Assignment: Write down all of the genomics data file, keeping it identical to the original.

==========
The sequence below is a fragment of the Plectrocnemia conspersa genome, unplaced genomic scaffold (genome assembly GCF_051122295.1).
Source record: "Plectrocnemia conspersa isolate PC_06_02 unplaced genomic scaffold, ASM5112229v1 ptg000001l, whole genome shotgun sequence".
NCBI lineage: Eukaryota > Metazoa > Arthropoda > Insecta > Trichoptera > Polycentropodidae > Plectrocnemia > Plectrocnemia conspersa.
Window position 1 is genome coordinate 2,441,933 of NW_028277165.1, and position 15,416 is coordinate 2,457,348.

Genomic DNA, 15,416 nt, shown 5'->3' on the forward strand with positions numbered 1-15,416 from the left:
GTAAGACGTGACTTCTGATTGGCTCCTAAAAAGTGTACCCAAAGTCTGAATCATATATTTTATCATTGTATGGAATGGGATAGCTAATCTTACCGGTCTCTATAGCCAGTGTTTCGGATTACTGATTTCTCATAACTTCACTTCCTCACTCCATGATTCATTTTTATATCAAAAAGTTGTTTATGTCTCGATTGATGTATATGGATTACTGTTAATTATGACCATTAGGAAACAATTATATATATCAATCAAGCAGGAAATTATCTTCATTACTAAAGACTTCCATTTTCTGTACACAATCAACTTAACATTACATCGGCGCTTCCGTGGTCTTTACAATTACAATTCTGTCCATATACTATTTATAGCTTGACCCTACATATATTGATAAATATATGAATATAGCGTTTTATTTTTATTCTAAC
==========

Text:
The sequence below is a fragment of the Plectrocnemia conspersa genome, unplaced genomic scaffold (genome assembly GCF_051122295.1).
Source record: "Plectrocnemia conspersa isolate PC_06_02 unplaced genomic scaffold, ASM5112229v1 ptg000001l, whole genome shotgun sequence".
NCBI lineage: Eukaryota > Metazoa > Arthropoda > Insecta > Trichoptera > Polycentropodidae > Plectrocnemia > Plectrocnemia conspersa.
Window position 1 is genome coordinate 2,441,933 of NW_028277165.1, and position 15,416 is coordinate 2,457,348.

Genomic DNA, 15,416 nt, shown 5'->3' on the forward strand with positions numbered 1-15,416 from the left:
GTAAGACGTGACTTCTGATTGGCTCCTAAAAAGTGTACCCAAAGTCTGAATCATATATTTTATCATTGTATGGAATGGGATAGCTAATCTTACCGGTCTCTATAGCCAGTGTTTCGGATTACTGATTTCTCATAACTTCACTTCCTCACTCCATGATTCATTTTTATATCAAAAAGTTGTTTATGTCTCGATTGATGTATATGGATTACTGTTAATTATGACCATTAGGAAACAATTATATATATCAATCAAGCAGGAAATTATCTTCATTACTAAAGACTTCCATTTTCTGTACACAATCAACTTAACATTACATCGGCGCTTCCGTGGTCTTTACAATTACAATTCTGTCCATATACTATTTATAGCTTGACCCTACATATATTGATAAATATATGAATATAGCGTTTTATTTTTATTCTAAC